The goal of the book was to give a person everything the need to know–no more and no less–to get your website to rank on the first page of Google’s search results. I know the book has delivered on its goal because I’ve used its advice to get on the first page of Google for some of the keywords I’ve been targeting, although these were lower-traffic keywords such as “best startup books”. I haven’t yet gone after some of the more popular keywords that drive higher traffic numbers. I have other activities I’m working on with this website, such as improving my email newsletter, so I will have to wait awhile to learn if the book’s advice delivers on more lucrative keywords.

Final Comments

The title of the book is Outsmarting Google, but I felt that this is really about understanding Google so that you know the rules and can play accordingly. The book gave me a deeper understanding of Larry Page and Sergey Brin’s thinking behind ranking websites, which allows me to predict how they might tweak their algorithm in the future. Of course, the useful strategies and tips in the book have helped me to improve this very website so that I capture more of the traffic flowing through search engines, and for that reason I recommend this book.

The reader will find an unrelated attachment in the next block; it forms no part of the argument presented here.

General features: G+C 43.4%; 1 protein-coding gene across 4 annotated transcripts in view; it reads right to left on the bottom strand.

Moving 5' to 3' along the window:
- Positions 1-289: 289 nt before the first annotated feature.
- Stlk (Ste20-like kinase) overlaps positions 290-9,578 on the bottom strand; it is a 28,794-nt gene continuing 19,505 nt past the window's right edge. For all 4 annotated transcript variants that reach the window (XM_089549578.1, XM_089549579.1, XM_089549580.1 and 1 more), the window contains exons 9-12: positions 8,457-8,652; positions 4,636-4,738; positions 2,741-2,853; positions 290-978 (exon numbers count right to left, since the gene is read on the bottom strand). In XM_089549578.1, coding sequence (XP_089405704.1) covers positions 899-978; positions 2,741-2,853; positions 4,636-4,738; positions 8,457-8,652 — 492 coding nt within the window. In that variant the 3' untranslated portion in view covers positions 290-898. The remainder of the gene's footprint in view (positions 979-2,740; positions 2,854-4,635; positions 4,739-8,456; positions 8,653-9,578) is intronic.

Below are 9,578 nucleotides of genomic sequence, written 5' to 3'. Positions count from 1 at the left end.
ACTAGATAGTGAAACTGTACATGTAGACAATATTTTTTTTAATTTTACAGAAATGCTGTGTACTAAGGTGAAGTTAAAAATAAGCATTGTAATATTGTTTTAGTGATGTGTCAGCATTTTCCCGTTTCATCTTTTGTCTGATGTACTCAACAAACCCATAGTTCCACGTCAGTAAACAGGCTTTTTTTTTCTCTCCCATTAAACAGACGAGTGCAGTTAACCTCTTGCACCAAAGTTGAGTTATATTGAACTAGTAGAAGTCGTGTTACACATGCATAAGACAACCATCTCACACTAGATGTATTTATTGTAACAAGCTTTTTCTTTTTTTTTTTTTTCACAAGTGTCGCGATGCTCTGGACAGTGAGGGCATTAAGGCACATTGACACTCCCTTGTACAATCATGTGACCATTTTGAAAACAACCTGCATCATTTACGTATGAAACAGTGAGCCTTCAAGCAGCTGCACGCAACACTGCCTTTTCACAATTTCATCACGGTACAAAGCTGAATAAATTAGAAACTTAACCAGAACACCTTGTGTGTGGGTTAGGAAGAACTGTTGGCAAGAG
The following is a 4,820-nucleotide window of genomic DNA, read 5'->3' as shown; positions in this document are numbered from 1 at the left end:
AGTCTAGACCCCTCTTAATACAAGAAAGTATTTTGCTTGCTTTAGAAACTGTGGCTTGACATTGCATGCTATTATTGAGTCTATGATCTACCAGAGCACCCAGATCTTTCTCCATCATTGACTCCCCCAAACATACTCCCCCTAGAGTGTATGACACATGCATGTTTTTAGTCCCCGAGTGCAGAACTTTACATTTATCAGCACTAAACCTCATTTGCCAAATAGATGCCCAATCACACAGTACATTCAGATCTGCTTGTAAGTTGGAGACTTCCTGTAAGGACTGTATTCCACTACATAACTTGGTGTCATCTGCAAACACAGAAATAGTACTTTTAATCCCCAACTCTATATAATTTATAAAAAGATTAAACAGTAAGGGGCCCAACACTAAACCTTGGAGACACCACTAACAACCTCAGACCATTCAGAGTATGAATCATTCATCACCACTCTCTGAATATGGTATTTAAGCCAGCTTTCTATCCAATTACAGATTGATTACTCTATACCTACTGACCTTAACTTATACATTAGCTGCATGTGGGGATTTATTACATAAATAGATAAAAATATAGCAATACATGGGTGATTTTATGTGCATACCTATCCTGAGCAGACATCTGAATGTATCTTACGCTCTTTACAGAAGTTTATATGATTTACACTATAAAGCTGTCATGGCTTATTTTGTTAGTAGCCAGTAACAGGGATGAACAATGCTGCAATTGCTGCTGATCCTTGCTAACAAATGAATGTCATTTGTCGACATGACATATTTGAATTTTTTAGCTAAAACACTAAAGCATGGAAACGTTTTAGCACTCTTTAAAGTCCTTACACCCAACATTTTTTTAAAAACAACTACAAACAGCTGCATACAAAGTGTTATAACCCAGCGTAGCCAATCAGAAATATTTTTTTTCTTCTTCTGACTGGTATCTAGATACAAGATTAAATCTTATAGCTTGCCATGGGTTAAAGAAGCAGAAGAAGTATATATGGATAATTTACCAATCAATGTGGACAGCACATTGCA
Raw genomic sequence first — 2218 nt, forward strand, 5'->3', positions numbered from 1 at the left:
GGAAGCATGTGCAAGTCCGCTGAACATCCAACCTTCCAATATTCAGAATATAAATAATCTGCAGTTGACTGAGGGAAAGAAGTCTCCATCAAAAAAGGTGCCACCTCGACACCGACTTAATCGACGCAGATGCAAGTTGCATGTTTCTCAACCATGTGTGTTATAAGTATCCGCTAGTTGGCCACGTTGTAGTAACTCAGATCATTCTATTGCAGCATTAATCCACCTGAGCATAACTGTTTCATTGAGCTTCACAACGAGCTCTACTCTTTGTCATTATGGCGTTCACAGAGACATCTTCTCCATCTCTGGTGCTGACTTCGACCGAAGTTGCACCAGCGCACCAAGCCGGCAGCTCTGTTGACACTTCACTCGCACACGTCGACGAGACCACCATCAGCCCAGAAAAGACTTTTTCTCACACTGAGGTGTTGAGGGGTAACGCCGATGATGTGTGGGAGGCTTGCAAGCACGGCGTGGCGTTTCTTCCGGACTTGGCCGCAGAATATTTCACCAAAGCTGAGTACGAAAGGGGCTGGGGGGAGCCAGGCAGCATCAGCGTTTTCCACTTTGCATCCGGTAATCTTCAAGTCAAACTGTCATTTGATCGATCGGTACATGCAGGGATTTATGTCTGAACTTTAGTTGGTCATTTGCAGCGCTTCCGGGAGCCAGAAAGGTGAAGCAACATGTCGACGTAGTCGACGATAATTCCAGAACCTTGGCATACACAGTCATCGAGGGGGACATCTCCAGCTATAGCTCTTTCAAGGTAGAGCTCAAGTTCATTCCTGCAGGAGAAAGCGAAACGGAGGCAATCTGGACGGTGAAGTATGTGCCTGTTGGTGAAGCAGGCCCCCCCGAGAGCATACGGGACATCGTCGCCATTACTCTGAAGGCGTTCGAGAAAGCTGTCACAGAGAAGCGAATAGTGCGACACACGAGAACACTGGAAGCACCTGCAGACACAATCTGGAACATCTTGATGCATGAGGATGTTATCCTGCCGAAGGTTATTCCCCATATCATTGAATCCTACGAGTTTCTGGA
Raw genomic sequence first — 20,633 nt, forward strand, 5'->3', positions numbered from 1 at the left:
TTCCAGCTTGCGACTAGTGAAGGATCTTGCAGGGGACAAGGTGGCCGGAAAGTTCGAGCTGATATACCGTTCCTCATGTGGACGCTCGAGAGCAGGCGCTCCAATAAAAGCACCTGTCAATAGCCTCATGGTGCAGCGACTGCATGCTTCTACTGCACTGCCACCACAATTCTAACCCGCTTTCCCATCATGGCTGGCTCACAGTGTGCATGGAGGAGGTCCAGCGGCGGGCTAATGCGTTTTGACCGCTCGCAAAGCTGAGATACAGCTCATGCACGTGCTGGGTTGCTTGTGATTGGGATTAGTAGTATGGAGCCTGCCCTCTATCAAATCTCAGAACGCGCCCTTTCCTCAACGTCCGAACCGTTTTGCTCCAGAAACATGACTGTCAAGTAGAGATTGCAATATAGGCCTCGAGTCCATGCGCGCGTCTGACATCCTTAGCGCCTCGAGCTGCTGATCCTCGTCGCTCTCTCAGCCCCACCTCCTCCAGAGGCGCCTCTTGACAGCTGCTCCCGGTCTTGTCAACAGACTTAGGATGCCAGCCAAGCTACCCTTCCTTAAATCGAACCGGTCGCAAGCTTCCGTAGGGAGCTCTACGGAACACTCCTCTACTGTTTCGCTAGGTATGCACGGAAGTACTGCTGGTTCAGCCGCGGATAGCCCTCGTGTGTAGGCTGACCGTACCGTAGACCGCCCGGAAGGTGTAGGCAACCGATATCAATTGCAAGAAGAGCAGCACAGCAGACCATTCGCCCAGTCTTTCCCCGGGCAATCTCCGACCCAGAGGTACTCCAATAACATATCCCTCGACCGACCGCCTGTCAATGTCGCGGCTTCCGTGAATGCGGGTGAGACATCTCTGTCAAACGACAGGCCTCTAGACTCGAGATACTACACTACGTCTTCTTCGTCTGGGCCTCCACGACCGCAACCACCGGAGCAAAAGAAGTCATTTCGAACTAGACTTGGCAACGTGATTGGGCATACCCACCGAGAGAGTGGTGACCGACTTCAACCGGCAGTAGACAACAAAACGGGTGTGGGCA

Click here to check out Outsmarting Google on Amazon.com


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  1. David Kauzlaric says

    Having read the book it does offer some valuable insight to someone completely new to SEO, but the book is outdated and needs to be revised/updated as it doesn’t focus much on content or the new algorithms via Panda/Penguin and how those factor into rankings now. Being published in 2011, lots has changed since then. It was a good read, though.